Macabre (1958)

Macabre (1958)

“We’ve got to think like the man who did this — it’s the only way that we’re going to find Marge.”

Synopsis:
With help from his loyal nurse (Jacqueline Scott), a widowed doctor (William Prince) whose blind and pregnant sister-in-law (Christine White) has just passed away receives a message that his daughter (Dorothy Morris) has been buried alive in a coffin and has only five hours to live before asphyxiating.

Genres:

Review:
William Castle’s breakthrough “gimmick horror” film — in which he offered audience members “death by fright” life insurance policies — was this race-against-the-clock thriller, which provides plenty of atmospheric sets and shadows while maintaining genuine suspense about Morris’s well-being and who the actual culprit is. Scott is a plucky sleuth-in-waiting; hard-working character actress Ellen Corby (check out her resume on IMDb!) is appopriately mysterious as a long-time nanny; and Jonathan Kidd is nicely cast as an anxious funeral director with a chip on his shoulder. Jim Backus’s character, on the other hand, feels out of place, and a flashback tale about Prince’s blind sister-in-law seems like a subplot from another movie. Overall, however, this is a solid horror outing, worth a look for fans of Castle’s work.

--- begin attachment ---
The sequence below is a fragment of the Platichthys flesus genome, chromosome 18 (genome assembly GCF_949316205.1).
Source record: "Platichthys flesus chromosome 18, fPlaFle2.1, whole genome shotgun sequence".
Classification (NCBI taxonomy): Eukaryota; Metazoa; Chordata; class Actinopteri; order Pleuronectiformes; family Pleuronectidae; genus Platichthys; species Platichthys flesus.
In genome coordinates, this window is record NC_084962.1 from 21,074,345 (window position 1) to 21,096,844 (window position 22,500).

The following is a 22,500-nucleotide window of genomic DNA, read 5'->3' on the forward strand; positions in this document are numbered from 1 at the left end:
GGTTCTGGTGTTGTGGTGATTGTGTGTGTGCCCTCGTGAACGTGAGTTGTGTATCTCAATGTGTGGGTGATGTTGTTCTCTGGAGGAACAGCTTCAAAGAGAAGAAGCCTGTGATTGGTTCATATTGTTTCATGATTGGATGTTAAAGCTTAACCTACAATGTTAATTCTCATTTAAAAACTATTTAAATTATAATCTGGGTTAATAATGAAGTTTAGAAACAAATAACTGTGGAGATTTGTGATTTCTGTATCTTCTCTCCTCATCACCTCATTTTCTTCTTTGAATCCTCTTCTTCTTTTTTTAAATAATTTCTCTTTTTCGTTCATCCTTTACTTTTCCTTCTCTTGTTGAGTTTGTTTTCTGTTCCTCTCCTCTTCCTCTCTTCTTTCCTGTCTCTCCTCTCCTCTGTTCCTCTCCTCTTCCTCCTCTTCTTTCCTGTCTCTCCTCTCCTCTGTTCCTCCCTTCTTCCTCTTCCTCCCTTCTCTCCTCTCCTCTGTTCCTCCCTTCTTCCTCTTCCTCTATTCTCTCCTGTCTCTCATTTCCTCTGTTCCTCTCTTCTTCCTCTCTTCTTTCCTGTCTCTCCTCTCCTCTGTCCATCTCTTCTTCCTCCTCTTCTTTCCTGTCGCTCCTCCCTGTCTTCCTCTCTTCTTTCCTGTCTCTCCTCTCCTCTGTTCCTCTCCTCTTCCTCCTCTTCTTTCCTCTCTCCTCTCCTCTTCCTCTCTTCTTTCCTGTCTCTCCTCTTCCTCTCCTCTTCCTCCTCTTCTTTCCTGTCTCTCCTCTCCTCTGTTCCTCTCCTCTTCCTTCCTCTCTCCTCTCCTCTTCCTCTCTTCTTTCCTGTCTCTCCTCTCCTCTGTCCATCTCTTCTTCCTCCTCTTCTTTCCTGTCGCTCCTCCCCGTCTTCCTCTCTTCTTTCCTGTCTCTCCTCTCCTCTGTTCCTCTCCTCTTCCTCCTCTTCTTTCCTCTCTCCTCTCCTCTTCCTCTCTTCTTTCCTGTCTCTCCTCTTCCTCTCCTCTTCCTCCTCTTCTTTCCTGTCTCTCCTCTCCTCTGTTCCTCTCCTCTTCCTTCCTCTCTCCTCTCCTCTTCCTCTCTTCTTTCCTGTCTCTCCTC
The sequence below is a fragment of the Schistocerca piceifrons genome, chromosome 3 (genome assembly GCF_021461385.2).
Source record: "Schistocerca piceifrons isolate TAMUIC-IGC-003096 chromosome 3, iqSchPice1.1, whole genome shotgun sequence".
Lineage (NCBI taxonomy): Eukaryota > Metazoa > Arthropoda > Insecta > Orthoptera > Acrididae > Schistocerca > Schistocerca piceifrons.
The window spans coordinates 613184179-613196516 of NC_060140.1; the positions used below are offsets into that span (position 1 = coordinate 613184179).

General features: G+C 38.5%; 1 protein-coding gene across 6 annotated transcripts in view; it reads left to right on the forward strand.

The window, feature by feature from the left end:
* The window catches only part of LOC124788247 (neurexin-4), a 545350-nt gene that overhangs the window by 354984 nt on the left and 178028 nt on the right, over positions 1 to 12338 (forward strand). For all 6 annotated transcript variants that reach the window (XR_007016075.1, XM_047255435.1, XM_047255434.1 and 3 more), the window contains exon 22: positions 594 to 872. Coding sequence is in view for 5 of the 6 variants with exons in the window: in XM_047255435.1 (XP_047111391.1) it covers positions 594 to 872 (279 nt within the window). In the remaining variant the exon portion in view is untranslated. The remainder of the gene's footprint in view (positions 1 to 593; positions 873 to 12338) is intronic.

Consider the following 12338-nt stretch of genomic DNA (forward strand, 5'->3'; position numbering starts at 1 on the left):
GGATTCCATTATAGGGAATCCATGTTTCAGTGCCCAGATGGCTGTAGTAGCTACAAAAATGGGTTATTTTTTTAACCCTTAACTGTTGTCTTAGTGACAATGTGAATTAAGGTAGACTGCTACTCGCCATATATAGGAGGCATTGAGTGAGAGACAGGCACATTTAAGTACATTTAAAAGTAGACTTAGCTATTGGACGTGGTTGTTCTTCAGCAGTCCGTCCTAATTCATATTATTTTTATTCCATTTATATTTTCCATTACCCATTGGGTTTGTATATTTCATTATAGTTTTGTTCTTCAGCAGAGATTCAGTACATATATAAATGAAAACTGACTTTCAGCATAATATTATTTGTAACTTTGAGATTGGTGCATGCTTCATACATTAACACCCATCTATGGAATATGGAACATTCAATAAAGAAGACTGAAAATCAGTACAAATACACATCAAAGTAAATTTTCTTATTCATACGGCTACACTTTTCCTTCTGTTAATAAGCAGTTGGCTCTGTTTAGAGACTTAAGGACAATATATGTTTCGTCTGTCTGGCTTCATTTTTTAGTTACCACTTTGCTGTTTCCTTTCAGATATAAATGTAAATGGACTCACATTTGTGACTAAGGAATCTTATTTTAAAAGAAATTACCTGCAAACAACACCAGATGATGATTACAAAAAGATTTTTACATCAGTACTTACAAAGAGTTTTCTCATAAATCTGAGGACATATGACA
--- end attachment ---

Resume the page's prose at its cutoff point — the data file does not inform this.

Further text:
Redeeming Qualities and Moments:

  • Atmospheric cinematography

  • Fun credits
  • Les Baxter’s score

Must See?
No, but it’s got some nice thrills, and is must-see for Castle fans.

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One thought on “Macabre (1958)

  1. First viewing. Not must-see, though (as noted) Castle fans will at least be curious-enough to give it a once-over.

    As per my post in Revival House of Camp & Cult (on fb):

    “The teddy bear had cemetery dirt on it!”

    ‘Macabre’: Finally! The film that answers the question: Is cemetery dirt different from… well, y’know… dirt? William Castle began making movies in 1939, but he didn’t really move into camp/cult territory until this flick… a ‘test run’ for ‘House on Haunted Hill’ and ‘The Tingler’. Castle got better in this vein as he went along but he only hit pay dirt a few times. ‘Macabre’ is sort of a convoluted shambles but it has its moments (and is fairly complicated). As a tough-as-nails sheriff, Jim Backus gets to make out– (wait! Jim Backus making out?! with *anybody*?!) and Ellen Corby gets to… be Ellen Corby. There’s some fun, dopey dialogue: “(Better) than turned over to a woman like *Sylvia* who only wanted to use Marge as a stepping stone to her own emotion! Maybe that’s why they call them *’stepmothers’*!!” The conclusion is satisfyingly OTT.

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